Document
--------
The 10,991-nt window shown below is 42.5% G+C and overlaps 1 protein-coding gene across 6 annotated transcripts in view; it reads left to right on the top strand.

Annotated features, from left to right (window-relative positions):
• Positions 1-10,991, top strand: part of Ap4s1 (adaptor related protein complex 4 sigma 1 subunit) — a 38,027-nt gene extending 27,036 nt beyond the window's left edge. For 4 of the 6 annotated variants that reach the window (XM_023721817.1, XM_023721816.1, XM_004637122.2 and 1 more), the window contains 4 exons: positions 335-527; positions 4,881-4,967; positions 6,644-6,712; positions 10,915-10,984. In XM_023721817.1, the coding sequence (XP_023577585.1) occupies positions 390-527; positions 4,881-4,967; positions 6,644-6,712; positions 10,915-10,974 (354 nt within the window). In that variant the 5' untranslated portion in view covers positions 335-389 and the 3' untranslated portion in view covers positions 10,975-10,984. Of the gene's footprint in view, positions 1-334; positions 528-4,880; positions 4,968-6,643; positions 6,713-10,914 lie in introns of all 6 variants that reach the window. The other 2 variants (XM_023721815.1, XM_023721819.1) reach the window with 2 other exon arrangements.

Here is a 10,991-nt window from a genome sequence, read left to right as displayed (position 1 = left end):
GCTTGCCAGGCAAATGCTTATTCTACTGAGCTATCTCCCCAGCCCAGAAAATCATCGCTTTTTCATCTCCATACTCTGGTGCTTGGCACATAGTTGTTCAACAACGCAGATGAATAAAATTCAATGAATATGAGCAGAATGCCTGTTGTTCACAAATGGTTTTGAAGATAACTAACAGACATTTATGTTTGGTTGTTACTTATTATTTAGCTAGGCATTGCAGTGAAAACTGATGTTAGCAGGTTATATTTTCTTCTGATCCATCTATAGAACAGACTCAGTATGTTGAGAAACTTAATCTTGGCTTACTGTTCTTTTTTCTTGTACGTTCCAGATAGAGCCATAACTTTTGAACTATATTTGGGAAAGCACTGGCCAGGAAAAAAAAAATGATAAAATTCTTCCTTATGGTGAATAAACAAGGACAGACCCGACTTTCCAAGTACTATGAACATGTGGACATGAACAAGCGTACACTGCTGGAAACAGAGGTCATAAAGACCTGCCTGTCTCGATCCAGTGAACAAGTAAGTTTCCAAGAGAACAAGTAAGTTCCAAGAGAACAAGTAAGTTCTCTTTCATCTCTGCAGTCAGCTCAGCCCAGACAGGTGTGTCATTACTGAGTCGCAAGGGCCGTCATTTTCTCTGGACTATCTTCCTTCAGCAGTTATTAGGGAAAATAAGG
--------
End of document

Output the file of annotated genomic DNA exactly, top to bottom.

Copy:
The 10,991-nt window shown below is 42.5% G+C and overlaps 1 protein-coding gene across 6 annotated transcripts in view; it reads left to right on the top strand.

Annotated features, from left to right (window-relative positions):
• Positions 1-10,991, top strand: part of Ap4s1 (adaptor related protein complex 4 sigma 1 subunit) — a 38,027-nt gene extending 27,036 nt beyond the window's left edge. For 4 of the 6 annotated variants that reach the window (XM_023721817.1, XM_023721816.1, XM_004637122.2 and 1 more), the window contains 4 exons: positions 335-527; positions 4,881-4,967; positions 6,644-6,712; positions 10,915-10,984. In XM_023721817.1, the coding sequence (XP_023577585.1) occupies positions 390-527; positions 4,881-4,967; positions 6,644-6,712; positions 10,915-10,974 (354 nt within the window). In that variant the 5' untranslated portion in view covers positions 335-389 and the 3' untranslated portion in view covers positions 10,975-10,984. Of the gene's footprint in view, positions 1-334; positions 528-4,880; positions 4,968-6,643; positions 6,713-10,914 lie in introns of all 6 variants that reach the window. The other 2 variants (XM_023721815.1, XM_023721819.1) reach the window with 2 other exon arrangements.

Here is a 10,991-nt window from a genome sequence, read left to right as displayed (position 1 = left end):
GCTTGCCAGGCAAATGCTTATTCTACTGAGCTATCTCCCCAGCCCAGAAAATCATCGCTTTTTCATCTCCATACTCTGGTGCTTGGCACATAGTTGTTCAACAACGCAGATGAATAAAATTCAATGAATATGAGCAGAATGCCTGTTGTTCACAAATGGTTTTGAAGATAACTAACAGACATTTATGTTTGGTTGTTACTTATTATTTAGCTAGGCATTGCAGTGAAAACTGATGTTAGCAGGTTATATTTTCTTCTGATCCATCTATAGAACAGACTCAGTATGTTGAGAAACTTAATCTTGGCTTACTGTTCTTTTTTCTTGTACGTTCCAGATAGAGCCATAACTTTTGAACTATATTTGGGAAAGCACTGGCCAGGAAAAAAAAAATGATAAAATTCTTCCTTATGGTGAATAAACAAGGACAGACCCGACTTTCCAAGTACTATGAACATGTGGACATGAACAAGCGTACACTGCTGGAAACAGAGGTCATAAAGACCTGCCTGTCTCGATCCAGTGAACAAGTAAGTTTCCAAGAGAACAAGTAAGTTCCAAGAGAACAAGTAAGTTCTCTTTCATCTCTGCAGTCAGCTCAGCCCAGACAGGTGTGTCATTACTGAGTCGCAAGGGCCGTCATTTTCTCTGGACTATCTTCCTTCAGCAGTTATTAGGGAAAATAAGG